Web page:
Many authors have suggested that the negative effects of roads on animals are largely owing to traffic noise. Although suggestive, most past studies of the effects of road noise on wildlife were conducted in the presence of the other confounding effects of roads, such as visual disturbance, collisions and chemical pollution among others. We present, to our knowledge, the first study to experimentally apply traffic noise to a roadless area at a landscape scale—thus avoiding the other confounding aspects of roads present in past studies. We replicated the sound of a roadway at intervals—alternating 4 days of noise on with 4 days off—during the autumn migratory period using a 0.5 km array of speakers within an established stopover site in southern Idaho. We conducted daily bird surveys along our ‘Phantom Road’ and in a nearby control site. We document over a one-quarter decline in bird abundance and almost complete avoidance by some species between noise-on and noise-off periods along the phantom road and no such effects at control sites—suggesting that traffic noise is a major driver of effects of roads on populations of animals.
Roads are prevalent across vast stretches of the Earth and 83% of the USA is within 1 km of a road . Although some studies have shown positive effects of roads on wildlife, the cumulative effects across taxa are overwhelmingly negative (reviewed by ). A recent meta-analysis of 49 datasets including 234 species of mammals and birds across four continents demonstrated that bird and mammal populations decline within 1 and 5 km of human infrastructure—including roads—respectively . Despite myriad studies regarding the effects of roads on wildlife, the primary mechanism underlying these effects remains unknown. Effects of roads include habitat fragmentation, road mortality, sensory disturbance and chemical pollution, among others (reviewed by ). Therefore, a given road probably impacts wildlife in several ways—making it exceedingly difficult to estimate the strength of any single effect.
Several lines of evidence suggest that traffic noise is a major factor explaining declines in populations of wildlife near roads. Perhaps the best tests of the effects of noise on animal distributions come from studies of noise produced by natural gas compressors. For example, Bayne et al.  found a one-third reduction in songbird density at noisy gas compressor stations in Canada compared with nearby well pads that were almost identical in habitat, but were much quieter. Francis et al.  used a similar system of noisy gas compressors and quiet well pads in New Mexico to show that species richness of birds is greatly reduced at noisy sites, with 14 species avoiding areas surrounding gas compressors. Evidence from gas fields indicates that species remaining in noisy areas are those that vocalize within frequencies less masked by anthropogenic noise [6,7]—a phenomenon probably occurring in areas exposed to traffic noise. For example, birds that vocalize at frequencies similar to those of road noise are more likely to avoid roads than species that vocalize at higher frequencies [8,9]. Species of frogs, birds and mammals are known to change the characteristics of their vocalizations in the presence of traffic and other anthropogenic noise, presumably to avoid the effects of masking (reviewed by ).
Behavioural evidence and studies of other anthropogenic noise sources suggest that road noise should be a major driver of observed road effects. However, although road ecology studies attempting to directly address the effect of traffic noise on wildlife have suggested that noise is a major cause of negative effects, they are typically conducted in the presence of other effects of roads . For instance, Halfwerk et al.  demonstrated that great tits (Parus major) have reduced reproductive success in areas exposed to high levels of road noise. Several studies from The Netherlands have shown that bird distributions near roads are negatively associated with noise levels (reviewed by ). A study in the USA  found that distributions of grassland birds were negatively associated with traffic volume (vehicles per day)—an effect that was attributed to increased noise levels. However, Summers et al.  found that the effect of distance to a road was stronger than the effect of noise level and suggested that road mortality, not noise, was probably underlying the negative effects of roads. As Summers et al.  suggest, these past studies attempting to assess the effects of road noise on wildlife are certainly informative, but are confounded by other effects which are present at any road. Put another way, the current study paradigm in road ecology of comparing roadless areas to sites near roads or using observational data to examine correlations between road noise and animal abundance is perhaps yielding diminishing returns.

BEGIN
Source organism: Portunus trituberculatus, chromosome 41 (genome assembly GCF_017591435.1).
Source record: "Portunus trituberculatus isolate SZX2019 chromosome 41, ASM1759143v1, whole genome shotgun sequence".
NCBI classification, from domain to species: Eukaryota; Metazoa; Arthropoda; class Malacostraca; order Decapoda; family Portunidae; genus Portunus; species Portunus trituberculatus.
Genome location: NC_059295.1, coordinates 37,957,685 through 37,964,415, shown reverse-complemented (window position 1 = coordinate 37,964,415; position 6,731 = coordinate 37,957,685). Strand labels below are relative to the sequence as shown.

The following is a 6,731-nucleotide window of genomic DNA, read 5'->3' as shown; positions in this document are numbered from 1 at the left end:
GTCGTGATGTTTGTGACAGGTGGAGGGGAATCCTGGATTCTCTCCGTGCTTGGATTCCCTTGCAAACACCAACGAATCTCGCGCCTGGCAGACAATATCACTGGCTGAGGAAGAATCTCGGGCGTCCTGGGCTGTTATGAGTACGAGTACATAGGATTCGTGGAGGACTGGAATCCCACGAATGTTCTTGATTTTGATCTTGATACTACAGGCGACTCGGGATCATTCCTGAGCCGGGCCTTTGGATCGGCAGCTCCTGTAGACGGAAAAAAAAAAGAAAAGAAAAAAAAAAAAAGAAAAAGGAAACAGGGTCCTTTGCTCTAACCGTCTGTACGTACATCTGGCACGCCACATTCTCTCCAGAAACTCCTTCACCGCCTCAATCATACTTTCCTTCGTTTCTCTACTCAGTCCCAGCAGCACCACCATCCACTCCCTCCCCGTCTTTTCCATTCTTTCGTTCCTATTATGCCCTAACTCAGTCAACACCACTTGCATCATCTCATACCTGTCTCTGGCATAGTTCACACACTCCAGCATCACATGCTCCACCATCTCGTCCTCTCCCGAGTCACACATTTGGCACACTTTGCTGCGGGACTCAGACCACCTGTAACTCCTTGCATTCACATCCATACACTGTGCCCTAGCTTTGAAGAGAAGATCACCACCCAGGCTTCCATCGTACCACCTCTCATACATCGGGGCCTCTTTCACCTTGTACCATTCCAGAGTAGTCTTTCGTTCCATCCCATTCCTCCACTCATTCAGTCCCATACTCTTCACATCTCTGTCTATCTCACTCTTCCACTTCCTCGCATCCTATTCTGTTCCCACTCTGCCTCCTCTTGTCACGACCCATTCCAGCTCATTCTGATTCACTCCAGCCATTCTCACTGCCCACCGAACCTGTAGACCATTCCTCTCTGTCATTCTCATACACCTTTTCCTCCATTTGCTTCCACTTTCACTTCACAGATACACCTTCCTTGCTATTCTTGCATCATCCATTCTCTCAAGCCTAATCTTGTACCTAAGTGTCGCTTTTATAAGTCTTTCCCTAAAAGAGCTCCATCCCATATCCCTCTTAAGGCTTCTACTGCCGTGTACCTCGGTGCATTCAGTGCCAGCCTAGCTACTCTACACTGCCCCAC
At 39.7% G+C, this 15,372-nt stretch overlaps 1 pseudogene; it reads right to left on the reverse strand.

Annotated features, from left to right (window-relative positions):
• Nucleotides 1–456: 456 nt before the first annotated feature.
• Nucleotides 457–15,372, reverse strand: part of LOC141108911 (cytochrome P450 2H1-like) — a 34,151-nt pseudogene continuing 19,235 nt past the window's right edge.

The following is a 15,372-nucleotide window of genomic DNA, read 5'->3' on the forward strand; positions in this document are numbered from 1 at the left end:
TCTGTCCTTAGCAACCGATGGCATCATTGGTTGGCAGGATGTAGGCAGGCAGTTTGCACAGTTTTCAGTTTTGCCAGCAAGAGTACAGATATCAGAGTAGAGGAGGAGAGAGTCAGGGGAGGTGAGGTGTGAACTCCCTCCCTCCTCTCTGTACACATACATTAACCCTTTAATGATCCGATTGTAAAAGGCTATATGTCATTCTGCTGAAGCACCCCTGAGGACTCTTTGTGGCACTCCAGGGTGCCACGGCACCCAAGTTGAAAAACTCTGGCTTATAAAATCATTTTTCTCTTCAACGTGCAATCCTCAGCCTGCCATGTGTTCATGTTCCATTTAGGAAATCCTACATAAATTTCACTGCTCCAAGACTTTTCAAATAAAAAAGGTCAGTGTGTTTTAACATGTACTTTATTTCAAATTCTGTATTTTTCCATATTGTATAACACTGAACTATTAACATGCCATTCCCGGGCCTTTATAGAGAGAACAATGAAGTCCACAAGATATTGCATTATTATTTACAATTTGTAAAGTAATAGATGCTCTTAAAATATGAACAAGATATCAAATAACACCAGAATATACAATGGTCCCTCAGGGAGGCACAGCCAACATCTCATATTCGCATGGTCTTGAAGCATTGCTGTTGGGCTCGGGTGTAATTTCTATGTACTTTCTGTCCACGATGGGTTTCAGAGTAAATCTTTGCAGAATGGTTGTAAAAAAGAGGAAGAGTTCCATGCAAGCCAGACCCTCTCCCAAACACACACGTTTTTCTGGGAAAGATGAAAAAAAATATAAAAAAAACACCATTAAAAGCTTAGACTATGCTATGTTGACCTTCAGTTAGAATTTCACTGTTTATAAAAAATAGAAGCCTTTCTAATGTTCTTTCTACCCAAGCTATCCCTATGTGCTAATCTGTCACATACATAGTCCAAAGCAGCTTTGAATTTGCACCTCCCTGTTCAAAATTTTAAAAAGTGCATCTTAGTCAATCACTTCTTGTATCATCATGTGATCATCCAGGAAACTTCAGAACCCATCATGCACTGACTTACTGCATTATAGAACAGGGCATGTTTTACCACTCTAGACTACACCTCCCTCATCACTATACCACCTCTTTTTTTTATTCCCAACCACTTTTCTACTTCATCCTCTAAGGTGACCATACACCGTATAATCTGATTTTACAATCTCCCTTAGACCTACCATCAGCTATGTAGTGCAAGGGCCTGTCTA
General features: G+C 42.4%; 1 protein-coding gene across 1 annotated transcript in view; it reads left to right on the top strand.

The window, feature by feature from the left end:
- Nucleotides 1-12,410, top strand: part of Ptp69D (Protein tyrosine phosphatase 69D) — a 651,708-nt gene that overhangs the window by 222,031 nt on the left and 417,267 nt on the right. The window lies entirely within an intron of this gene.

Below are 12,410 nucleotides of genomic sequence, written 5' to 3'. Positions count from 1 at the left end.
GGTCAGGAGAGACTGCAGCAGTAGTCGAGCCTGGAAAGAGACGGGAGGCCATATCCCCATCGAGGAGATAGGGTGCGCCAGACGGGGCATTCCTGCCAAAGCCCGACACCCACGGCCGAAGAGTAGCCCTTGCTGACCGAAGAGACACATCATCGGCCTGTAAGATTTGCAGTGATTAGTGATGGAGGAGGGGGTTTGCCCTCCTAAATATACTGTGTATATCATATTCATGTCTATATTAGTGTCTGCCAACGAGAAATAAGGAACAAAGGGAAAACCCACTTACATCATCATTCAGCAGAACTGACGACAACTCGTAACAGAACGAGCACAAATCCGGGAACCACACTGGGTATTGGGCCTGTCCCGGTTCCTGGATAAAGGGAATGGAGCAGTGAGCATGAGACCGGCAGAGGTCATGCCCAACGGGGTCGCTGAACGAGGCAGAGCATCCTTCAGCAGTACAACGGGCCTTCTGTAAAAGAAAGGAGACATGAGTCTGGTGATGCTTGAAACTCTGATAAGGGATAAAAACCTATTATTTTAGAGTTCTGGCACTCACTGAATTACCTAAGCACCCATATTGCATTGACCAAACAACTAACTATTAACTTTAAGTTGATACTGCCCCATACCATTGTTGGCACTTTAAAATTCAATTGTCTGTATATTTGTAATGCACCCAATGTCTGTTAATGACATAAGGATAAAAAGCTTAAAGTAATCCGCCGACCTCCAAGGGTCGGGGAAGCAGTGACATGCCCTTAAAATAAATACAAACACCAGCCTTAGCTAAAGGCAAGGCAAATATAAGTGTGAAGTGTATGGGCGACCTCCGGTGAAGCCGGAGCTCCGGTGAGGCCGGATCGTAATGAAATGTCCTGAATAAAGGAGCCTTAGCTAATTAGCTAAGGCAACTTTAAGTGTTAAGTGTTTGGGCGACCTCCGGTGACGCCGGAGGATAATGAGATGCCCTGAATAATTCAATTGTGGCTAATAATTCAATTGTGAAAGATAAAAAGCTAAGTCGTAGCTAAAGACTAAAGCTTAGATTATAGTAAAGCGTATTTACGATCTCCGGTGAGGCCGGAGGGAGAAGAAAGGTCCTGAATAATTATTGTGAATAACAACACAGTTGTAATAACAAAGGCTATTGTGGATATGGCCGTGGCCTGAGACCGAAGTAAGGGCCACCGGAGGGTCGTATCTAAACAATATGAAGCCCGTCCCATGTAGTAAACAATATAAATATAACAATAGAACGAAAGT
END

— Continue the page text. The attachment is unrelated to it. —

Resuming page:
Noise playback is an effective method of testing the effects of noise in the absence of other factors but has been underused in road ecology because of the difficulty of applying noise across a landscape . Recently, however, experimental application of noise has become more common in studies of road ecology. For example, Crino et al.  used playback to examine the effects of road noise on stress in nestling white-crowned sparrows (Zonotrichia leucophrys). Arroyo-Solís et al.  experimentally demonstrated that the spotless starling (Sturnus unicolor) and the house sparrow (Passer domesticus) shift the timing of their morning songs in response to urban noise. Blickley et al.  used experimental playback to test the effects of noise on the distribution of the greater sage-grouse (Centrocercus urophasianus)—demonstrating reduced lek attendance at sites experimentally exposed to road and gas-compressor noise. Here, we assess the effects of road noise in the absence of the other effects of roads by adding road noise to a roadless landscape—allowing us to experimentally test the effects of road noise on an entire community of migrating birds. We applied noise using a 0.5 km array of speakers—which we term the ‘phantom road’—situated at an autumn migratory stopover site in the Boise Foothills in southwestern Idaho. We use a modified before–after-control-impact experimental design to assess changes in the abundance of migrating birds near the phantom road with the speakers turned on and off in repeating 4 day intervals in relation to a nearby control site.